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New state laws let patients refuse opioid prescriptions


Four states have passed laws allowing patients to insert directives into their medical records saying they refuse their physicians’ prescriptions for opioids.

Four states have passed laws allowing patients to insert directives into their medical records saying they refuse their physicians’ prescriptions for opioids. But not all experts are convinced that such laws are needed.

Last year, a rule known as the voluntary non-opioid directive was included as part of Massachusetts Gov. Charlie Baker’s opioid legislation. A copy of the directive goes into the patient’s medical record and requires any treating physician to follow the non-prescribing instructions even if the patient is incapacitated, says James Gessner, MD, a past president of the Massachusetts Medical Society. It can be withdrawn only if a patient’s healthcare proxy is present or is otherwise available to medical personnel on site, he adds. 

Three other states-Alaska, Connecticut, and Pennsylvania-enacted legislation allowing the creation of voluntary non-opioid directives last year.

Directives such as these encourage discussions between physicians and patients about the risks of opioids and promote education about inappropriate use of such medications, Gessner says. By reducing the number of opioid prescriptions physicians write, the directives could limit the diversion of drugs, which occurs when people other than patients acquire these medications. Diversion is a key driver of the opioid crisis, he adds.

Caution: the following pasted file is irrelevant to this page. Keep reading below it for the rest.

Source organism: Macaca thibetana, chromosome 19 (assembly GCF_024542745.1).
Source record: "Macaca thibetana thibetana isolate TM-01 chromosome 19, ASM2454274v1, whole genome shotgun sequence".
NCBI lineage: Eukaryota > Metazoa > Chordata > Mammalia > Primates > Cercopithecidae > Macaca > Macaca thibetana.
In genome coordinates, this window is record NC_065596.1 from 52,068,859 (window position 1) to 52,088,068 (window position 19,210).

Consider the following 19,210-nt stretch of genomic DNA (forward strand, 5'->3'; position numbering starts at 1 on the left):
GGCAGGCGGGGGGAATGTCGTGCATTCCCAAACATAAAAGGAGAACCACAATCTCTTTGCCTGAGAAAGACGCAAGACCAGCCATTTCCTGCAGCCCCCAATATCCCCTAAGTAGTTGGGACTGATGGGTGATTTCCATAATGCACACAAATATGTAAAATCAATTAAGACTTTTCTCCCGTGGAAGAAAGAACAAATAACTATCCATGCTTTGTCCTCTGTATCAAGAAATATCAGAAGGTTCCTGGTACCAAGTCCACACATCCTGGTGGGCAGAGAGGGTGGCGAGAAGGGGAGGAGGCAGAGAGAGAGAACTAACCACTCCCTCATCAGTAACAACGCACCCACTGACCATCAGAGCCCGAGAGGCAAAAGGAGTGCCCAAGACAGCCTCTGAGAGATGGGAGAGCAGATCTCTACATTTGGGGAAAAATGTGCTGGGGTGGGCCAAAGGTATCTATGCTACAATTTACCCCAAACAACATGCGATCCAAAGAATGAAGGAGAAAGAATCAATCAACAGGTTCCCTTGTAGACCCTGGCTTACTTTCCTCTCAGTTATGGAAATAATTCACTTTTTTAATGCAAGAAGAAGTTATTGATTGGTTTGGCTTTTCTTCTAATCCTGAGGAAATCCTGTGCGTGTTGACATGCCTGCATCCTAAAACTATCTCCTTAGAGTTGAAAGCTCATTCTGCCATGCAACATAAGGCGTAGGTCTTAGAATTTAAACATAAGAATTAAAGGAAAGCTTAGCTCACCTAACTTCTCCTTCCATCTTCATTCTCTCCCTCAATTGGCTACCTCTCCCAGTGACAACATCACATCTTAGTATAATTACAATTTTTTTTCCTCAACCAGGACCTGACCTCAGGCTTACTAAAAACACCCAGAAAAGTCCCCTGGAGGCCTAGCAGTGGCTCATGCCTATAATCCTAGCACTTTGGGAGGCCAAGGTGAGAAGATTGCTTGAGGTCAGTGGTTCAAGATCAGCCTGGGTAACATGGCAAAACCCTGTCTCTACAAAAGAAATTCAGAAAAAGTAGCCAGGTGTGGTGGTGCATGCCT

The Massachusetts law also called for educating medical students and doctors on how to prevent opioid abuse and establishing a seven-day limit on first-time opioid prescriptions. 

“This directive allows patients to sign a form saying they can refuse and they want to refuse any opioid prescription,” Gessner says. By promoting the kinds of conversations physicians should have with patients, the directive fosters shared medical decision making, and thus enhances the patient-physician relationship, says Gessner, an anesthesiologist. 

But David J. Tauben, MD, chief of pain medicine and director of medical student education in pain medicine at the University of Washington, says such laws are unneeded and burdensome for physicians. 


Most patients already refuse opioids because about 80% of them will stop taking the medications after a single dose due to unpleasant side effects, Tauben says. Moreover, many physicians welcome patients’ requests not to prescribe opioids, because some states make prescribing difficult by requiring physicians to comply with prescription monitoring programs and complete forms that state officials collect and review, he says. 

Silvia S. Martins, MD, Ph.D., a researcher specializing in addiction treatment at Columbia University, says such laws may be needed because some patients feel powerless to speak up when a physician recommends a treatment, even one the patient may fear is detrimental. 

“Without laws like this, a patient might want to decline but some doctors will say, ‘This is the best treatment for you,’” she says. 

Martins thinks that physicians and patients need more education.  “Sometimes, particularly in primary care, physicians will resort to opioids because of a lack of training about alternative medications,” she says. 


Joseph Burns is an journalist in Falmouth, Massachusetts. Do you think this bill would help your patients? Tell us at medec@ubm.com.

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